MANHASSET, N.Y.– Since 2016, scientists at The Feinstein Institutes for Medical Research have studied the genetic and cellular makeup of menstrual blood or menstrual effluent (ME) to diagnose endometriosis. Today they published a new study in Springer Nature’s BMC Medicine that shows their ability to use ME to identify patients who may have endometriosis.
Endometriosis occurs when uterine-like tissues grow outside of the uterus and form lesions. The condition affects one in 10 reproductive-age females, resulting in chronic, often debilitating pain or infertility and other medical complications. Due to the lack of non-surgical diagnostic tools, it can often take seven to 10 years to be diagnosed with endometriosis. Currently, invasive laparoscopic surgery is the only definitive diagnostic method.
The research, led by Peter Gregersen, MD, and Christine Metz, PhD, analyzed the genetic and cellular differences in healthy controls versus endometriosis subjects to find common biomarkers that could lead to new diagnostic approaches and potential treatments. Building off more than seven years of research, the new study published in BMC Medicine outlines the first use of single-cell RNA-sequencing (scRNA-Seq) to compare endometrial tissues in freshly collected ME from 33 study participants.
“Millions of adolescents and women suffer from endometriosis without a proper diagnosis, delaying their care and extending their pain,” said Dr. Metz, professor in the Institute of Molecular Medicine at the Feinstein Institutes and co-director of Research OutSmarts Endometriosis (ROSE) study. “This new paper describes the potential for a novel screening tool to identify endometriosis earlier and enable patients to get the help they need.”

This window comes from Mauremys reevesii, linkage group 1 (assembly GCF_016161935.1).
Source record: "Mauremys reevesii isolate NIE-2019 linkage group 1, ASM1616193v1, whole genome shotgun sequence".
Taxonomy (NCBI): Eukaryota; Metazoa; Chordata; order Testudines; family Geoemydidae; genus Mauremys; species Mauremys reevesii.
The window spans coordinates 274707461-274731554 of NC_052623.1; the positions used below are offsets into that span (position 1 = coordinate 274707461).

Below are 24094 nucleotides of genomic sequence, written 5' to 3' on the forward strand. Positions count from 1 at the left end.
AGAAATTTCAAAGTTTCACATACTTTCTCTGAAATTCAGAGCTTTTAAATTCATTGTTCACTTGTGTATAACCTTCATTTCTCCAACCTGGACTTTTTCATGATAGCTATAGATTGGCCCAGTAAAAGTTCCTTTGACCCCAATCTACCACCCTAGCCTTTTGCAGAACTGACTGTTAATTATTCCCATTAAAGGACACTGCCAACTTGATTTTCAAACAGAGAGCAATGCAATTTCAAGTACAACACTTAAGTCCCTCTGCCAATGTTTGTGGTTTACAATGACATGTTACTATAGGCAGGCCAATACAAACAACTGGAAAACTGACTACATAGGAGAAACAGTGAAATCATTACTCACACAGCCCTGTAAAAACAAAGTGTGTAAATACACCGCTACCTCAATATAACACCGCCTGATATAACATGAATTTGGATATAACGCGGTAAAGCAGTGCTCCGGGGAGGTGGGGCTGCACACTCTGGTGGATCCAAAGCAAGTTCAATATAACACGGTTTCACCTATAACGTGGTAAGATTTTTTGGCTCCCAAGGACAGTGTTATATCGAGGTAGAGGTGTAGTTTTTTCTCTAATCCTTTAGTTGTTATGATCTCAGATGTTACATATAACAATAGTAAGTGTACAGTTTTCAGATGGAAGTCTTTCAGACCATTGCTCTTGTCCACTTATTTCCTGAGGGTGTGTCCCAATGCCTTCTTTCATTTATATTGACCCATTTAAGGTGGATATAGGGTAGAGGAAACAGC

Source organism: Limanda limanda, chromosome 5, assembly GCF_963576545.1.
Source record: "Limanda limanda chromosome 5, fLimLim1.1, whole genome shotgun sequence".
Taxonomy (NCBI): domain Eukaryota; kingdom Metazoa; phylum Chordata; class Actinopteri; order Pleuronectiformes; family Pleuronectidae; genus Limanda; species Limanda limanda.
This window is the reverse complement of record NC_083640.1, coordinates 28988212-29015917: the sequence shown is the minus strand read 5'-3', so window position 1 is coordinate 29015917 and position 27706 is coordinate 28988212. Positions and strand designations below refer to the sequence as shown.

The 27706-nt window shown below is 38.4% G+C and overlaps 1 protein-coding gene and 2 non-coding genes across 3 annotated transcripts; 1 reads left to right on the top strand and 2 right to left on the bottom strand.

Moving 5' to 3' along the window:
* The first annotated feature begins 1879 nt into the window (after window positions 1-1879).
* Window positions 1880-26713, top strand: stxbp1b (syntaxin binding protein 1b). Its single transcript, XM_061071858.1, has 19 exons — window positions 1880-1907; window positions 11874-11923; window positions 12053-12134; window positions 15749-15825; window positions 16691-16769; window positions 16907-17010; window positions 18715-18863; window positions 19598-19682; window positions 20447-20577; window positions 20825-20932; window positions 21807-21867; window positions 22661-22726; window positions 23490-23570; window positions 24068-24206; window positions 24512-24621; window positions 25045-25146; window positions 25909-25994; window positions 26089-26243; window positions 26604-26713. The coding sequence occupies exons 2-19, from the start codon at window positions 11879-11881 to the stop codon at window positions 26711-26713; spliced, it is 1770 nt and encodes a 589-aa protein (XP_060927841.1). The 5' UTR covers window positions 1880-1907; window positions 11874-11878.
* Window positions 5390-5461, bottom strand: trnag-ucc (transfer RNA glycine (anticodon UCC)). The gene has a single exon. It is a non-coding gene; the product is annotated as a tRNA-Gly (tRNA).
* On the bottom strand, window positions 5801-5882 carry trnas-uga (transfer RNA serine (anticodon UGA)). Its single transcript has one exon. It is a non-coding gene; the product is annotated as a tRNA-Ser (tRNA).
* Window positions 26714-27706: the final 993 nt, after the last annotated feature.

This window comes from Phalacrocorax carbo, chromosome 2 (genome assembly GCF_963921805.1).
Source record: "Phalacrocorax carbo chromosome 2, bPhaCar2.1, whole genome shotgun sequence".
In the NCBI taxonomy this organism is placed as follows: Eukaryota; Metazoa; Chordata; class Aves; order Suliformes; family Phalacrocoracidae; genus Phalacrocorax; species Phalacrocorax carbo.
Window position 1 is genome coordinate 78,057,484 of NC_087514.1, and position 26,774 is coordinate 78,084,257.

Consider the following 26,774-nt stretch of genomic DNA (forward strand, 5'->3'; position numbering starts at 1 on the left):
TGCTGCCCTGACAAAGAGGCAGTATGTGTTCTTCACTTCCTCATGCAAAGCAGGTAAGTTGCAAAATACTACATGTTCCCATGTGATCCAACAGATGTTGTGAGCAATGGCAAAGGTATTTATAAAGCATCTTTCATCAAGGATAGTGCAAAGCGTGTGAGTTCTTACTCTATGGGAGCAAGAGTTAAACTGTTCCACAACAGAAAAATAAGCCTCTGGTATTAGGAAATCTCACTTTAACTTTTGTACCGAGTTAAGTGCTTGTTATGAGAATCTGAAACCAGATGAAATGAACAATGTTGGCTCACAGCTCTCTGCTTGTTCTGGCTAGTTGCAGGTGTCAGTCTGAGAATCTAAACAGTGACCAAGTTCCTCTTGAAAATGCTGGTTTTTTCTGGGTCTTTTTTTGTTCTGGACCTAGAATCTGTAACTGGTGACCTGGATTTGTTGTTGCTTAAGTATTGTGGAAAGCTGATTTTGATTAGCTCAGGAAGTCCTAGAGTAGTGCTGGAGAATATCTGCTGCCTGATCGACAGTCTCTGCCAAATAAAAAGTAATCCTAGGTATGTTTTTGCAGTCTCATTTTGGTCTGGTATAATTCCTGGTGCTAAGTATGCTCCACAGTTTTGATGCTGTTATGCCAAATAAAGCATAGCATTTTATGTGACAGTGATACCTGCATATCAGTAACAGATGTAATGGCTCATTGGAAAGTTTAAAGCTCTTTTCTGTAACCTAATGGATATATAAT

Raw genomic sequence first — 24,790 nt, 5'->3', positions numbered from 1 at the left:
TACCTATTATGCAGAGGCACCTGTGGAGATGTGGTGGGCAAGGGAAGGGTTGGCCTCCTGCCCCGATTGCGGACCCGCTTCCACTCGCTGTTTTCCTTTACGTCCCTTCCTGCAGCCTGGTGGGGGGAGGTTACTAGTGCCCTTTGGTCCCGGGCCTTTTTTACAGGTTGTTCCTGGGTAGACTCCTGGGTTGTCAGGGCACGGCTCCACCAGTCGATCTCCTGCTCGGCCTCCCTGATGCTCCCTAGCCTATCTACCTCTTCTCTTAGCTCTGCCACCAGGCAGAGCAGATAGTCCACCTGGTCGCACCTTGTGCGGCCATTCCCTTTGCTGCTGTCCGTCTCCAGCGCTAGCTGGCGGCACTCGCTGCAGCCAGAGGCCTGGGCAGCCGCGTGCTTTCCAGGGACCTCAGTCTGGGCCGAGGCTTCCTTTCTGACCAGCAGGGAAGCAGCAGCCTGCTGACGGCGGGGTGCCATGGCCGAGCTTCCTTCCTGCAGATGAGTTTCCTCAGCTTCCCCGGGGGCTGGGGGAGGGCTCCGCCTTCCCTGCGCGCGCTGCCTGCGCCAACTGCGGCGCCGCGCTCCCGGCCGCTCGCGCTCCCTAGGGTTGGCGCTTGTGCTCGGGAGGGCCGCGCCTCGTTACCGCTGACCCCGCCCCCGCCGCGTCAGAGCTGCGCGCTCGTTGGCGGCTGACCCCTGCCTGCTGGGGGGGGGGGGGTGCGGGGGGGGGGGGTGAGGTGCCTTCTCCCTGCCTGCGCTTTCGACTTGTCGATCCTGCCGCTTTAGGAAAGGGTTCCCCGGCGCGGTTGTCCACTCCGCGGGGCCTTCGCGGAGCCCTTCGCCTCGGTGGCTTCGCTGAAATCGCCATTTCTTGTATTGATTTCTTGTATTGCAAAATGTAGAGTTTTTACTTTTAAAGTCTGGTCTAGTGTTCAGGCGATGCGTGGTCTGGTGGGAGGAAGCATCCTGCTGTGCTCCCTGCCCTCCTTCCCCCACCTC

The published study shows for the first time that the characteristics of endometrial tissue that shed into ME are distinct in patients with endometriosis compared to control (healthy) subjects. When combined with clinical symptoms, there is a potential to use ME to screen or diagnose adolescents and women who may be suffering with symptoms of endometriosis.
“ROSE study research helps us understand the molecular and genetic makeup of endometrial tissues in ME from women with endometriosis,” said Dr. Gregersen, professor in the Institute of Molecular Medicine at the Feinstein Institutes and co-director of the ROSE. “More than 2,000 women have participated in the ROSE study to date and we are grateful to them for helping us to produce knowledge that will improve patients’ lives.”
In order to further validate these findings, the team has recently initiated a new clinical trial to compare ME from symptomatic women who have not been diagnosed but will undergo the necessary surgery as part of their standard care to determine if they have the condition. Studies are also underway to investigate ME in symptomatic and non-symptomatic adolescents to predict endometriosis at earlier ages and stages.
“While endometriosis is a common condition, there continues to be a lack of diagnosis and proper early intervention,” said Kevin J. Tracey, MD, president and CEO of the Feinstein Institutes. “These important findings by Drs. Gregersen and Metz hold promise to change our understanding of this disease and focus on improving the diagnosis and care they need.”